Ancestral Health Symposium 2011: Notes, thoughts and links

“The Woodstock of Evolutionary Medicine” was one of the taglines of this weekends epic paleo/primal, ancestral event. And it certainly lived up to the billing. A fantastic two days with a great energy, friendly folks and informative presentations. I left inspired, motivated, challenged and feeling very good about the fact there are SO many people out there interested in the paleo movement and lifestyle. I am going to do my best to give my version of the symposium, although one man’s experience will pale in comparison to the amount of action that truly took place the last two days at UCLA!

The website for the symposium
(This also has links to Slide Share and Video from the presentations)

So here is my experience at the symposium with a one or two thought synopsis of the speakers I saw and the main points I took away from their presentations…

After a few opening remarks from Aaron Blaisdell, PhD, UCLA (President of the Ancestral Health Society), the fun began.

Boyd Eaton… A review of ancestral health and study. Having a favorable ratio of muscle to fat for insulin sensitivity/glucose utilization is the key to health.

Loren Cordain… The science is there: the Paleo diet in all it’s seasonal, regional, cultural versions works.

Staffan Lindeberg… Western food is the root of disease: don’t worry about macronutrients: food quality matters more.

Robb Wolf… It’s all about inflammation and gut permeability. But keep perspective on the paleo thing- learn and adapt… DON’T make it a cult.

Lynda Frassetto… The Paleo Diet is gathering clinical data for it’s effectiveness, particularly from a perspective of kidney health and protection.

Stephan Guyenet wholehealthsource… Obesity should be looked at from a food reward/palatability perspective: rewarding and palatable food signals the brain to eat more.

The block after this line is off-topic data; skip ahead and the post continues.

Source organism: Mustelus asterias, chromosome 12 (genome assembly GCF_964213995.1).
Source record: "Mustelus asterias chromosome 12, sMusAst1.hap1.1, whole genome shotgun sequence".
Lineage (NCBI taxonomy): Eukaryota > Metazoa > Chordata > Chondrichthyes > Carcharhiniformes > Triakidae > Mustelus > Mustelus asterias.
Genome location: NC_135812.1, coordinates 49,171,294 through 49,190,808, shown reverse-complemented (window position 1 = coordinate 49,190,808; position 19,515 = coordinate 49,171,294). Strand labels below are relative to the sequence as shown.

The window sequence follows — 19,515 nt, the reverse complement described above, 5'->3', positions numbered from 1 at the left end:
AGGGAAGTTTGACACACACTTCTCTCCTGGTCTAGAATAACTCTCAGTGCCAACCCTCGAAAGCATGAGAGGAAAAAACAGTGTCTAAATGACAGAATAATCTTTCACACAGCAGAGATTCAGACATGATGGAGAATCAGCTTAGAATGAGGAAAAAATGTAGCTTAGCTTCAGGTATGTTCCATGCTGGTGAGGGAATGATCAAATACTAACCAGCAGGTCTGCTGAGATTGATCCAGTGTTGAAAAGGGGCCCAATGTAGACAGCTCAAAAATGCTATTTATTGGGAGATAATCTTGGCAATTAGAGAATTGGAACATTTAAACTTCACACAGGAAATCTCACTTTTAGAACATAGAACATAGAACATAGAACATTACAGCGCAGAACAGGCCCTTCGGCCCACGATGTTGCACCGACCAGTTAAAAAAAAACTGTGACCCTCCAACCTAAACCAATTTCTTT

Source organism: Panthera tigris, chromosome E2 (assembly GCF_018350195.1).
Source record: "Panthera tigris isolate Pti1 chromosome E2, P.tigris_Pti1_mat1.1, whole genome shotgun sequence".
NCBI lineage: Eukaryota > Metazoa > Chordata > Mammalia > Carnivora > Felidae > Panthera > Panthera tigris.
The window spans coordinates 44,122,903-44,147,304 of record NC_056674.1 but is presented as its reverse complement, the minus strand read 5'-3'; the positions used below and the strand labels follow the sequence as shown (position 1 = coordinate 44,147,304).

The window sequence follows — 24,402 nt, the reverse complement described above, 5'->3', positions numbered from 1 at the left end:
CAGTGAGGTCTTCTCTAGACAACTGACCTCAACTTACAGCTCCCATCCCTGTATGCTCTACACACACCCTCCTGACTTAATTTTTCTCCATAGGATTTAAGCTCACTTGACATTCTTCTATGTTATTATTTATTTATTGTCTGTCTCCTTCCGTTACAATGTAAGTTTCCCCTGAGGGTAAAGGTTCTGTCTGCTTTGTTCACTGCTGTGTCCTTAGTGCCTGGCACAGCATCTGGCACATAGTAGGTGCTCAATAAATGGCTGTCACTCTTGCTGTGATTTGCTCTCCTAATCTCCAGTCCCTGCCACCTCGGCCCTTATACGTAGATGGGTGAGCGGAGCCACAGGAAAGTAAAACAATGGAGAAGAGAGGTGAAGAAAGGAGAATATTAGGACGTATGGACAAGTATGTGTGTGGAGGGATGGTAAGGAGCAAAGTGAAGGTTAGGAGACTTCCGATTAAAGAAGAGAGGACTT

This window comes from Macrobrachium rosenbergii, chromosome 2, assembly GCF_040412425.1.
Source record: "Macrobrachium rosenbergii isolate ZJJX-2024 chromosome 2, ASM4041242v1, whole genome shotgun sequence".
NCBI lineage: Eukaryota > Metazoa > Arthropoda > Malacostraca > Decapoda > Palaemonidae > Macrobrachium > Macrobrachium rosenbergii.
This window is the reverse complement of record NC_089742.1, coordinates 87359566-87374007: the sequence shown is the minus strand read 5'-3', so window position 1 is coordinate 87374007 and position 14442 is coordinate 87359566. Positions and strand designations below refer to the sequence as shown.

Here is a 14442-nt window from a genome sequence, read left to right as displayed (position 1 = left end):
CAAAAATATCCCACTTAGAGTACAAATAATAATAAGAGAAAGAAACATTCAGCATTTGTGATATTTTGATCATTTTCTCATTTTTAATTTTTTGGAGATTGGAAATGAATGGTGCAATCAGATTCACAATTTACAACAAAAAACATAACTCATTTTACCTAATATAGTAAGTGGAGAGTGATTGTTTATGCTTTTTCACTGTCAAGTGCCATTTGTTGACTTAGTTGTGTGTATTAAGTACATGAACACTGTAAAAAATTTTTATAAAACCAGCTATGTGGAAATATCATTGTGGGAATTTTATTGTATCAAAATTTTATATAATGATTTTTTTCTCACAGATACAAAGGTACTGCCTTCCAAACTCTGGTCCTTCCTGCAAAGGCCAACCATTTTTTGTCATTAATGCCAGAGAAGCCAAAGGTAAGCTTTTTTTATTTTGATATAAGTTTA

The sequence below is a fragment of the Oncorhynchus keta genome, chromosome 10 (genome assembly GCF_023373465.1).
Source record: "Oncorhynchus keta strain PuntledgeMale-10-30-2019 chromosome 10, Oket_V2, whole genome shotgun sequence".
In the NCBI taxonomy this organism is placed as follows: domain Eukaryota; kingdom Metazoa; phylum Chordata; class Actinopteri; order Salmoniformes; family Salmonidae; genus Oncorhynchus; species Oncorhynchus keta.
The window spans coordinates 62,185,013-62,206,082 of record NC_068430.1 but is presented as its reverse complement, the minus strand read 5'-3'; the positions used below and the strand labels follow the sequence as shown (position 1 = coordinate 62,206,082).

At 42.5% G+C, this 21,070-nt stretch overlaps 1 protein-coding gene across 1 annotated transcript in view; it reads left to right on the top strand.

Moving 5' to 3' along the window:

Gary Taubes… Sugar is the culprit: Carbs are only the problem if sugar (fructose/sucrose/HFCS) has created insulin resistance first.

Michael Eades… There is tremendous evidence to our evolving to eat protein: there may be some variance to carbohydrate tolerance but we are meat eating creatures.

Nell Stephenson… Paleo eating is very practical. Have a plan, only start when you can commit to it and keep it simple.

Chris Masterjohn The Daily Lipid… Cardiovascular disease is about molecular degeneration: problems arise when lipoproteins are in the bloodstream too long. To increase LDL receptor activity, improve nutrients, reduce inflammation and improve brain communication.

Here are some of the posters presented one Day 1…

What Does The USDA Really Stand For? UnScientific Dietary Advice

Perfect Paleo

How To Triple Your HDL

Jonathan Carey

Does Physical Activity Impact Dietary Choice in a Modern Western Population to Correspond to Hunter-Gatherer Macronutrient Profiles

Stephanie Schnorr and Kerrie Lewis Graham, Dept of Anthropology, Texas State University- San Marcos

Foods from Our Past: Reclaiming the Paleo Diet Experience in Latino Communities

These are the speakers I missed on Day 1…

Mark Cohen, Guy-Andre Pelouze, Don Matesz, Richard Jacobson, Emily Deans & Jamie Scott, Dr. BG & Tim Gerstmar, Craig Stanford, Richard Feinman and Pedro Bastos. I heard they were all fantastic. Sarah Fragaso and Chrissy Gower also did a Everyday Family Paleo presentation to end the day.

Day 2 at AHS…

Robert Lustig… Fructose leads to insulin resistance which leads to leptin resistance which leads to obesity.